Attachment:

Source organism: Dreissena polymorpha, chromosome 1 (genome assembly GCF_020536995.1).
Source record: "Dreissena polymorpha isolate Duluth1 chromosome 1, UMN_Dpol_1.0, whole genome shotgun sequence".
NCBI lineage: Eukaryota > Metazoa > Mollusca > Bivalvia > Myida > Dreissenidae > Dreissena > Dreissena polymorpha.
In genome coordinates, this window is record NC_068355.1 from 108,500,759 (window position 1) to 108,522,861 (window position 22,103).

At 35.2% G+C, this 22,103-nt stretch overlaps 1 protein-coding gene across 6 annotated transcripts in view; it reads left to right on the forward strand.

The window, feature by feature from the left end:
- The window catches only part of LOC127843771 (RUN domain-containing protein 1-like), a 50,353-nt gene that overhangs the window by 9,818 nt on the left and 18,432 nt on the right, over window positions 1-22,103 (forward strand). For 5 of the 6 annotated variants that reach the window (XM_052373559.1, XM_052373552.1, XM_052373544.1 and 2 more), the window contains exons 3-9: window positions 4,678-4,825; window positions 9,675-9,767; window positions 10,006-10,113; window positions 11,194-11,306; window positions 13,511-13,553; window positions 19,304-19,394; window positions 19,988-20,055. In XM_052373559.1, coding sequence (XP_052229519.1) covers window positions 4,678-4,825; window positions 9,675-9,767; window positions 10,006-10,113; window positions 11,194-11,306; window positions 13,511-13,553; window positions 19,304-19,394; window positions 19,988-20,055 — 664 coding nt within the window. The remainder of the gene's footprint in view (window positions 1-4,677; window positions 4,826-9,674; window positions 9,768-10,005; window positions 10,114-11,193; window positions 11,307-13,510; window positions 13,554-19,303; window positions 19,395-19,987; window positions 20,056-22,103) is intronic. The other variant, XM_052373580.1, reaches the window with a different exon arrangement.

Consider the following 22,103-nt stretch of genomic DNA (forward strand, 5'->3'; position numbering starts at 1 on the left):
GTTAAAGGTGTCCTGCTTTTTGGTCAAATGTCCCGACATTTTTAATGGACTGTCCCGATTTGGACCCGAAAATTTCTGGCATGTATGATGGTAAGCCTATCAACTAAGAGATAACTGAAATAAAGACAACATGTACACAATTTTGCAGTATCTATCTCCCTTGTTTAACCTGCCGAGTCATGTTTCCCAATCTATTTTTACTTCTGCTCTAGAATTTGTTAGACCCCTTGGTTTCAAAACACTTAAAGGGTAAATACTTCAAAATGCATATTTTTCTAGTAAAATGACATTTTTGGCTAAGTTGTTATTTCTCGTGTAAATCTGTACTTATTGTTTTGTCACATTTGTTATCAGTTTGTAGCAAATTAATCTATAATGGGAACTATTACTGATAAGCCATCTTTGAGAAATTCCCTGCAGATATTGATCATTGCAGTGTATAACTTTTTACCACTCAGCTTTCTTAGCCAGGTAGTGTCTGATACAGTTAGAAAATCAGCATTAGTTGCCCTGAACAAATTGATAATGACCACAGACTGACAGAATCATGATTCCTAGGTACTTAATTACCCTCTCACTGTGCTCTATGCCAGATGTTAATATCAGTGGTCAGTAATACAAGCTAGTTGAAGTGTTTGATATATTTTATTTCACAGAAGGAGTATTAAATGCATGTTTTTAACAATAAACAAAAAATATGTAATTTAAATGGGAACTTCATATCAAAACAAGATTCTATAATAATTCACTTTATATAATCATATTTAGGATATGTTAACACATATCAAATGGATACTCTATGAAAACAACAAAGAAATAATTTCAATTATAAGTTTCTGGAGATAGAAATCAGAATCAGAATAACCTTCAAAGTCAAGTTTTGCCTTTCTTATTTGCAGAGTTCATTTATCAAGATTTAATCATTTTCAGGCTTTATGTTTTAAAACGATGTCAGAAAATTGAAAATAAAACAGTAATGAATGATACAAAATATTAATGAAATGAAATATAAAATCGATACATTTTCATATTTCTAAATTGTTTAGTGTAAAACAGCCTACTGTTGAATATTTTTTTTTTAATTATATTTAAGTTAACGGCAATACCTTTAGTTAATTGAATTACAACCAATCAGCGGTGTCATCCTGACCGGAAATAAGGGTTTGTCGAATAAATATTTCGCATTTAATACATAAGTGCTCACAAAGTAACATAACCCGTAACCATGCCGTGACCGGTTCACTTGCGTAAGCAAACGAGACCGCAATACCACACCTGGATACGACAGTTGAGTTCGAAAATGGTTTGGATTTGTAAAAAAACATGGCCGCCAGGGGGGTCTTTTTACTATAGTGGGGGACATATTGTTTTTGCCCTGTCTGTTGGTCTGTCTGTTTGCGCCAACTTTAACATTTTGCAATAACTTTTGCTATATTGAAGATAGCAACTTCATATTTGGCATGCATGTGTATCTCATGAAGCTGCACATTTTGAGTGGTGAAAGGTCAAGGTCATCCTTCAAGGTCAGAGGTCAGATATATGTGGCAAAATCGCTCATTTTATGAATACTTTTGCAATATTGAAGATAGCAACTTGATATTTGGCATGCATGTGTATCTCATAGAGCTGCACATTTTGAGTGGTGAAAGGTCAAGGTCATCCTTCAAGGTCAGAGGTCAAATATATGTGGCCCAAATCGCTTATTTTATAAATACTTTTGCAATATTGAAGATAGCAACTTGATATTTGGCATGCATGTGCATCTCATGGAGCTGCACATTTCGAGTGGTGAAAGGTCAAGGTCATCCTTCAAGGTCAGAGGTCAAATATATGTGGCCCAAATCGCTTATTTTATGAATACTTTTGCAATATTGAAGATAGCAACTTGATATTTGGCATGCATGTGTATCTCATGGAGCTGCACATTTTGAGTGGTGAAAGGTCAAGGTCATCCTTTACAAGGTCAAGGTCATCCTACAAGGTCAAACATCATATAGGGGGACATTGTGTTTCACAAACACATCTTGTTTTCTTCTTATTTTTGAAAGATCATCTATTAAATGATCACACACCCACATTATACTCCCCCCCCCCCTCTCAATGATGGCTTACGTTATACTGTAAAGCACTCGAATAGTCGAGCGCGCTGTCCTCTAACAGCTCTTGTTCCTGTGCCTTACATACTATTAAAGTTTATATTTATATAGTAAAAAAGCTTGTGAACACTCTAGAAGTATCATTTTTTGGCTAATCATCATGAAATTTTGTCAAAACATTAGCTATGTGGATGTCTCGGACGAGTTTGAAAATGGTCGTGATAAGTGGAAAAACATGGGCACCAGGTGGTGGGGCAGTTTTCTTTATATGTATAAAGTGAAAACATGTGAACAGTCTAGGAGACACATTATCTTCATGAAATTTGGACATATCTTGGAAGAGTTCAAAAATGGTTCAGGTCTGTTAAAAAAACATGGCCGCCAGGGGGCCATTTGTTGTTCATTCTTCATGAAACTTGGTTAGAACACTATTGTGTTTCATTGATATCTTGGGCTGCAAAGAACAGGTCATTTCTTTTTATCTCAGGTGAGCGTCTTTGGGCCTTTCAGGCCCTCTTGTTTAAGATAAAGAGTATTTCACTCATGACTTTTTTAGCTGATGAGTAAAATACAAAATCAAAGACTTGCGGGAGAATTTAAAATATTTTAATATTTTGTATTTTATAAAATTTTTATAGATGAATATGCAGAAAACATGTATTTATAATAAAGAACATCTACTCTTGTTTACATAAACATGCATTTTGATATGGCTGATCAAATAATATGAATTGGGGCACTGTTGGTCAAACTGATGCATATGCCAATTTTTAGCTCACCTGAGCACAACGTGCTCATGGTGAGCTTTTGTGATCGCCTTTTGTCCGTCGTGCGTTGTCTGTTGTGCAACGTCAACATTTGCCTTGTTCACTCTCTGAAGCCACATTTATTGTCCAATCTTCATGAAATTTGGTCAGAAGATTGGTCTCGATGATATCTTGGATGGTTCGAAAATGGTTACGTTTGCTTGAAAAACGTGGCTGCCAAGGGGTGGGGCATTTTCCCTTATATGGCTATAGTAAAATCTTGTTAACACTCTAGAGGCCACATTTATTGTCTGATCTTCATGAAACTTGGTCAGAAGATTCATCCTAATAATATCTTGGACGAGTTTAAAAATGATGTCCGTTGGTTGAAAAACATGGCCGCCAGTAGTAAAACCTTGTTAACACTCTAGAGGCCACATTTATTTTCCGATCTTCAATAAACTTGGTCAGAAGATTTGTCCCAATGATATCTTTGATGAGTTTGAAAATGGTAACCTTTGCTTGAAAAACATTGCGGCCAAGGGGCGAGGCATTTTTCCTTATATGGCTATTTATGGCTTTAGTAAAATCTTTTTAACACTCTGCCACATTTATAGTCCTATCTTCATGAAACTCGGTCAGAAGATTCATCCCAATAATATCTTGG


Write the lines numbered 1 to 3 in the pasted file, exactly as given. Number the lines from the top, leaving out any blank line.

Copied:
Source organism: Dreissena polymorpha, chromosome 1 (genome assembly GCF_020536995.1).
Source record: "Dreissena polymorpha isolate Duluth1 chromosome 1, UMN_Dpol_1.0, whole genome shotgun sequence".
NCBI lineage: Eukaryota > Metazoa > Mollusca > Bivalvia > Myida > Dreissenidae > Dreissena > Dreissena polymorpha.